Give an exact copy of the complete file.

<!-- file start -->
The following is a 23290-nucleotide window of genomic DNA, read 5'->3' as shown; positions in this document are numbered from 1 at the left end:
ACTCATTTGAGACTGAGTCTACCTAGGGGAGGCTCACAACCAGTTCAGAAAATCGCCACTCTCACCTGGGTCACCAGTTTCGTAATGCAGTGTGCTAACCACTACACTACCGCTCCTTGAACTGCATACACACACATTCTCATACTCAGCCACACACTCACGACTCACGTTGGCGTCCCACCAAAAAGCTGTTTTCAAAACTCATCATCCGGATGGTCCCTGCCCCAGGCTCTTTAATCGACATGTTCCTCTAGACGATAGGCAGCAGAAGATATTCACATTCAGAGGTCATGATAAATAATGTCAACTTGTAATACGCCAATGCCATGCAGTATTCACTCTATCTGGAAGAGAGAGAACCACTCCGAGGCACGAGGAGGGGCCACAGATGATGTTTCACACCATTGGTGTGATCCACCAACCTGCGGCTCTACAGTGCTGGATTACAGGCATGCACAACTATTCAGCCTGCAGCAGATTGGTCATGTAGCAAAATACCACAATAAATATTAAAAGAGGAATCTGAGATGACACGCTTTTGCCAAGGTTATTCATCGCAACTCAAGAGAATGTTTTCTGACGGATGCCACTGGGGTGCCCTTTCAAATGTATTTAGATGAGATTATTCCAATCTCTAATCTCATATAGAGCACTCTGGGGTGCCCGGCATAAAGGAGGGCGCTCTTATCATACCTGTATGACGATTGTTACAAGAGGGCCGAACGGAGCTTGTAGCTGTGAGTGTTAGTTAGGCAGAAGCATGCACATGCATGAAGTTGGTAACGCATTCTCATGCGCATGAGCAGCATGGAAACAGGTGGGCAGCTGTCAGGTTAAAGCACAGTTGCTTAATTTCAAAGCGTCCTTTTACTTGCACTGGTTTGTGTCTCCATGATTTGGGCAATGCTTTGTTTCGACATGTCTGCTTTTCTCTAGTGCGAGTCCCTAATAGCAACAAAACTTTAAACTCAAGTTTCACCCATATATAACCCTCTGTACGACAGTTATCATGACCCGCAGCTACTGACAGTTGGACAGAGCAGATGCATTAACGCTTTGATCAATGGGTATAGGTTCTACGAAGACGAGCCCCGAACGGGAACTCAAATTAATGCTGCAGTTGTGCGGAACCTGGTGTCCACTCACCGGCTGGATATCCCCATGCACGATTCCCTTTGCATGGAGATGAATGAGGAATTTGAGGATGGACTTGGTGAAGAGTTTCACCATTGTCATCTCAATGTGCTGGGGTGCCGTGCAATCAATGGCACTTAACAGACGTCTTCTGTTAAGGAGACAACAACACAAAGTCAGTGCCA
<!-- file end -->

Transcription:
The following is a 23290-nucleotide window of genomic DNA, read 5'->3' as shown; positions in this document are numbered from 1 at the left end:
ACTCATTTGAGACTGAGTCTACCTAGGGGAGGCTCACAACCAGTTCAGAAAATCGCCACTCTCACCTGGGTCACCAGTTTCGTAATGCAGTGTGCTAACCACTACACTACCGCTCCTTGAACTGCATACACACACATTCTCATACTCAGCCACACACTCACGACTCACGTTGGCGTCCCACCAAAAAGCTGTTTTCAAAACTCATCATCCGGATGGTCCCTGCCCCAGGCTCTTTAATCGACATGTTCCTCTAGACGATAGGCAGCAGAAGATATTCACATTCAGAGGTCATGATAAATAATGTCAACTTGTAATACGCCAATGCCATGCAGTATTCACTCTATCTGGAAGAGAGAGAACCACTCCGAGGCACGAGGAGGGGCCACAGATGATGTTTCACACCATTGGTGTGATCCACCAACCTGCGGCTCTACAGTGCTGGATTACAGGCATGCACAACTATTCAGCCTGCAGCAGATTGGTCATGTAGCAAAATACCACAATAAATATTAAAAGAGGAATCTGAGATGACACGCTTTTGCCAAGGTTATTCATCGCAACTCAAGAGAATGTTTTCTGACGGATGCCACTGGGGTGCCCTTTCAAATGTATTTAGATGAGATTATTCCAATCTCTAATCTCATATAGAGCACTCTGGGGTGCCCGGCATAAAGGAGGGCGCTCTTATCATACCTGTATGACGATTGTTACAAGAGGGCCGAACGGAGCTTGTAGCTGTGAGTGTTAGTTAGGCAGAAGCATGCACATGCATGAAGTTGGTAACGCATTCTCATGCGCATGAGCAGCATGGAAACAGGTGGGCAGCTGTCAGGTTAAAGCACAGTTGCTTAATTTCAAAGCGTCCTTTTACTTGCACTGGTTTGTGTCTCCATGATTTGGGCAATGCTTTGTTTCGACATGTCTGCTTTTCTCTAGTGCGAGTCCCTAATAGCAACAAAACTTTAAACTCAAGTTTCACCCATATATAACCCTCTGTACGACAGTTATCATGACCCGCAGCTACTGACAGTTGGACAGAGCAGATGCATTAACGCTTTGATCAATGGGTATAGGTTCTACGAAGACGAGCCCCGAACGGGAACTCAAATTAATGCTGCAGTTGTGCGGAACCTGGTGTCCACTCACCGGCTGGATATCCCCATGCACGATTCCCTTTGCATGGAGATGAATGAGGAATTTGAGGATGGACTTGGTGAAGAGTTTCACCATTGTCATCTCAATGTGCTGGGGTGCCGTGCAATCAATGGCACTTAACAGACGTCTTCTGTTAAGGAGACAACAACACAAAGTCAGTGCCA